I've learned languages for a lot of reasons: I had to; it was useful; it could become useful; it was fun; it was easy; as a way to meet people (girls, TBH); to stay agile mentally; to better my social skills; etc., etc.

    In the world I grew up in, being able to speak other languages (English and French typically) was a big plus. Only a minority of people in older generations did. If you knew German, you were a polyglot. Scholars knew Latin and Greek. Anything else, and you were a mythological creature.

    In school, language teachers were Portuguese people with diplomas. There were the typical foreign language institutions, and the idea I have is that each had a handful of native teachers (Brits, French and Germans) who had been living here for ages, and spoke Portuguese with very heavy, stereotyped accents.

    Some 20 years ago, the situation had changed. In the urban working environment, everyone claimed to speak English. Differentiation became difficult. Possible, but difficult. There were also more people learning languages as a hobby (that's how I started with German). Multinational companies from all countries opened subsidiaries here. Meeting someone from Japan didn't necessarily mean the ambassador. But overall, a good command of a language was still a good asset.

    Fast forward to 2014. Things have become black-and-white. Are you a native speaker? If yes, you're lucky. If not, it doesn't matter if you are a C2 and hold your own pretty well (I'm not complaining, just stating facts). Of course, language skills are valued. As a balance-tipper, perhaps. But they aren't a very important factor on their own anymore.

    How does that affect my language learning priorities? I've decided to stop investing in German and Italian and go into "maintenance" mode. Personal life permitting, I'll do the last semester of Italian, but that's it. My level in both languages is enough to envision living in native speaking countries, and that's fine by me. The extra effort to acquire an advanced fluency is just not worth the effort at this point.

    As I'm happy with the level and "freshness" of my other languages, this leaves Arabic and Sanskrit. Both are difficult, challenging... and rewarding. In both cases, I have a teacher (and a friend) available. The disparity of levels (a beginner of half a year with Sanskrit, a beginner of five years with Arabic) will provide me with the option to toggle between the two. It will be fun.

    In forum terms, this means I'll keep my Spaß and Forza TAC memberships until the end of the year but will not renew either one of them. Maybe I could join an Italian team for 2015, but I'll stick to the Super Challenge instead.

    Speaking of SC, I'm a lot behind schedule by now, but there's still a lot of time to go. I'm not one a "we're are all winners always" kind of person, but I think the SC is one of the few instances where that happens, if people have a modicum of honesty and perseverance.

    I hope this may be of help to someone in the forum. Knowing what not to invest in is important. It's up to each one of us to decide.

    One last note: while not starting to learn a new language in the foreseeable future, I'll keep an eye on this thread. Check it out. "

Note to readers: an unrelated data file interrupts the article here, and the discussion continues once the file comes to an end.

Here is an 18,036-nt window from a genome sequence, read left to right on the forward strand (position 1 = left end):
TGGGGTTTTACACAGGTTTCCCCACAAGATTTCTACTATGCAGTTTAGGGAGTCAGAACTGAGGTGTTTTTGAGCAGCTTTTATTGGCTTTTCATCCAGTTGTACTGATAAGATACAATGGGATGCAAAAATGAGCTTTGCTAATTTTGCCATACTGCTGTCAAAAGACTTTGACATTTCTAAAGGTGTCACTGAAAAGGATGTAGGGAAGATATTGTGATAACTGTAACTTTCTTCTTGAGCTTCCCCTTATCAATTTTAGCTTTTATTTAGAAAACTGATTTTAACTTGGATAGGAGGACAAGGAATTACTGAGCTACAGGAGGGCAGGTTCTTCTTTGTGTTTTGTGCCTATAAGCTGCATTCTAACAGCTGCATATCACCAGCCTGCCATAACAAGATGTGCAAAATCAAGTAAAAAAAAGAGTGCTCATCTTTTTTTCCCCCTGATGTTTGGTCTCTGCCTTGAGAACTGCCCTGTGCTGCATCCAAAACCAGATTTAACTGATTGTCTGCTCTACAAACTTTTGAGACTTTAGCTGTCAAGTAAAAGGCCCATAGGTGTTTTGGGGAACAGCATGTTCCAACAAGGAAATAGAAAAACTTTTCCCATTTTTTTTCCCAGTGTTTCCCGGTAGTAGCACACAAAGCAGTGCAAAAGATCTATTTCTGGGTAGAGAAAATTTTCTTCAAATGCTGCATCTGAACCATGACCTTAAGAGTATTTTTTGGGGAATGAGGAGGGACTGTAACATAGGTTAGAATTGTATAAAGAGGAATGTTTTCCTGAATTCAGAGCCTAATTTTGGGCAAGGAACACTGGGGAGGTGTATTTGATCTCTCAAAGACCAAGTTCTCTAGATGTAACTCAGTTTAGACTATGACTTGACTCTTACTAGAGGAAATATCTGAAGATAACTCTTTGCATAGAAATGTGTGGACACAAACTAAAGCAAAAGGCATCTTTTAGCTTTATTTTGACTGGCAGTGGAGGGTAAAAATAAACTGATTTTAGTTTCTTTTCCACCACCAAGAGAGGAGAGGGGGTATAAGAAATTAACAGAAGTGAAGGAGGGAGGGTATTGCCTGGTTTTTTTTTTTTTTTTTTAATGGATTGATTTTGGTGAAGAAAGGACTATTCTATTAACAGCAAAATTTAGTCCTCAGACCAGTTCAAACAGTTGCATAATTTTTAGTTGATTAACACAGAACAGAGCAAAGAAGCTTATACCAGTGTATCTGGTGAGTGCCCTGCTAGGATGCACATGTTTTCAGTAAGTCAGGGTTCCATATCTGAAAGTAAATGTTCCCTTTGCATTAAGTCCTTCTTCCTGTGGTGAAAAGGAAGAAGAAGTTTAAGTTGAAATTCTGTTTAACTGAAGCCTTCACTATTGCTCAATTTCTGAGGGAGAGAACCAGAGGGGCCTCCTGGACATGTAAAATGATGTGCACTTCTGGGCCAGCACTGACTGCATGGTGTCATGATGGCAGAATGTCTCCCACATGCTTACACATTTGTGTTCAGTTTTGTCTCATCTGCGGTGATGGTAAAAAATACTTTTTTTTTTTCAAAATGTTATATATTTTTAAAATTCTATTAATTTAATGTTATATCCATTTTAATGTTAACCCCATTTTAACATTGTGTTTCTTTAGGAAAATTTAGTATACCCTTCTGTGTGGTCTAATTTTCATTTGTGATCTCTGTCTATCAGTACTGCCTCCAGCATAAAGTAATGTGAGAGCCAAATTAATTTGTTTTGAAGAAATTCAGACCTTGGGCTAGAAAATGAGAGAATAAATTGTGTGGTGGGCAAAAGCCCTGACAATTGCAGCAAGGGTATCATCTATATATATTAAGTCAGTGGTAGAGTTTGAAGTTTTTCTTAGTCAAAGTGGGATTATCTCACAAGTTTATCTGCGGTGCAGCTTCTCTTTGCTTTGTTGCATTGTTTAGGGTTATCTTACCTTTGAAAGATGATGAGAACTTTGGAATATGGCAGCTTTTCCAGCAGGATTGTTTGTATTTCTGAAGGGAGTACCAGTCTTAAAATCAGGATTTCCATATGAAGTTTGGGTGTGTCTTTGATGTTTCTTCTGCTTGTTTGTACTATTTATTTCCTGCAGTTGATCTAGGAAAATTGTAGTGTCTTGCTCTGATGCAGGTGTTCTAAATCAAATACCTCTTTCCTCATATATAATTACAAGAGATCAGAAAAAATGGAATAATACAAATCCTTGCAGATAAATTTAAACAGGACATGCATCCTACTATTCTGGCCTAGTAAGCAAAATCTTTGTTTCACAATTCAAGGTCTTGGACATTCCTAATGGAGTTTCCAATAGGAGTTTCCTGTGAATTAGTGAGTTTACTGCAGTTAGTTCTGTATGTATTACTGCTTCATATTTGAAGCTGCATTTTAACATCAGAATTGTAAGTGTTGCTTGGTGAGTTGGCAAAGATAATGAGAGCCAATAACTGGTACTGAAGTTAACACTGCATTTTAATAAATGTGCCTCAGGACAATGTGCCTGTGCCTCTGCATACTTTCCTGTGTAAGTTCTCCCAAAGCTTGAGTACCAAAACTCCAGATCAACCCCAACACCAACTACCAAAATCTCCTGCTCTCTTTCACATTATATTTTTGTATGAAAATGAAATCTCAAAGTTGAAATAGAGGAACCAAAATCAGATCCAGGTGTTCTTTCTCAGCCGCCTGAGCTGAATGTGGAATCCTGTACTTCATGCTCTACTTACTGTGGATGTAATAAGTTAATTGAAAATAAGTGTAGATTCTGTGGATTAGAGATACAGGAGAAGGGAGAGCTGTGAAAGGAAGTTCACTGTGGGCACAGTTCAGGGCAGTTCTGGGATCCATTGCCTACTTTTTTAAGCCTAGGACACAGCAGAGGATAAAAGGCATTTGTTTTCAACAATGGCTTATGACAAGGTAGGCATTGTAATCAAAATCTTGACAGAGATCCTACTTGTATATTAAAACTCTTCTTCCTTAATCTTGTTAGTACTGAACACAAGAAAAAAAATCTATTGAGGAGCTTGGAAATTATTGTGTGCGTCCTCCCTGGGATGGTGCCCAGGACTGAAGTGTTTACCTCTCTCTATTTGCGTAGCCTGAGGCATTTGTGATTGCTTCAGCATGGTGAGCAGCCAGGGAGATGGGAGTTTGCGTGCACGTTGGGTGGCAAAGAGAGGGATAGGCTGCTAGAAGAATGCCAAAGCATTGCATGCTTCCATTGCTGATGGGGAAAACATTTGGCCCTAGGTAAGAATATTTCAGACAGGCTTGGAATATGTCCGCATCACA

[Note from me: The link to the thread is one by Chung describing a plan and resources for studying a related group of Turkic languages over a two-year period. I must admit for about 10 minutes, I was thinking, "Sign me up!", but ultimately sanity prevailed :confused:.]


    Post 2 from Luso:

    "It seems the post was useful. I'm glad.

    I really should leave it at that. Quit while I'm ahead, not push the envelope, that sort of thing. But there's one more thing I think I should say.

    When you study management, there are a few concepts that keep coming up. One such idea is that of a "sunk cost" being irrelevant. In layman terms, this means you shouldn't keep investing in something just because you already invested a lot in it in the past.

    This seems clear in financial terms (sometimes, not even that), but much less so emotionally. I think most of us have invested in situations (jobs, relationships, other ventures) well beyond a reasonable point, just because our past investment had already been substantial.

    To give an example, when I evaluated taking my last semester of Italian, I weighed in a lot of factors: extra language skills, usefulness, diploma, boasting factor (less and less, but there's always a bit), time investment, money investment, class availability (C.2.2 classes don't open every semester, and it's getting worse), colleagues (nice older people), self-esteem (whether we like it or not, it's always there), feeling of completeness...

    These are some possibilities. To be honest, when it comes to this kind of reasoning, I always remember Astérix en Corse (which I read as a kid), when the Corsican guy describes the electoral process to choose a clan leader: 'we all vote, then we throw the urns into the sea, and in the end the strongest man wins'.

    For me, sometimes it's a (more honest) version of that reasoning: I make a nice pros and cons list, then throw the list away and do what feels best."

    Attached Files:

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  2. Big_Dog

    Big_Dog Administrator Staff Member

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    Nice post! The question I asked for advanced languages was "Please select languages in which you feel you have reached a CEFR level of C1 or C2 in at least one of the basic skills (reading, writing, speaking, listening)." That being said, you of course may decide you aren't advanced if you'd like.
  3. Peregrinus

    Peregrinus Active Member

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    @BAana,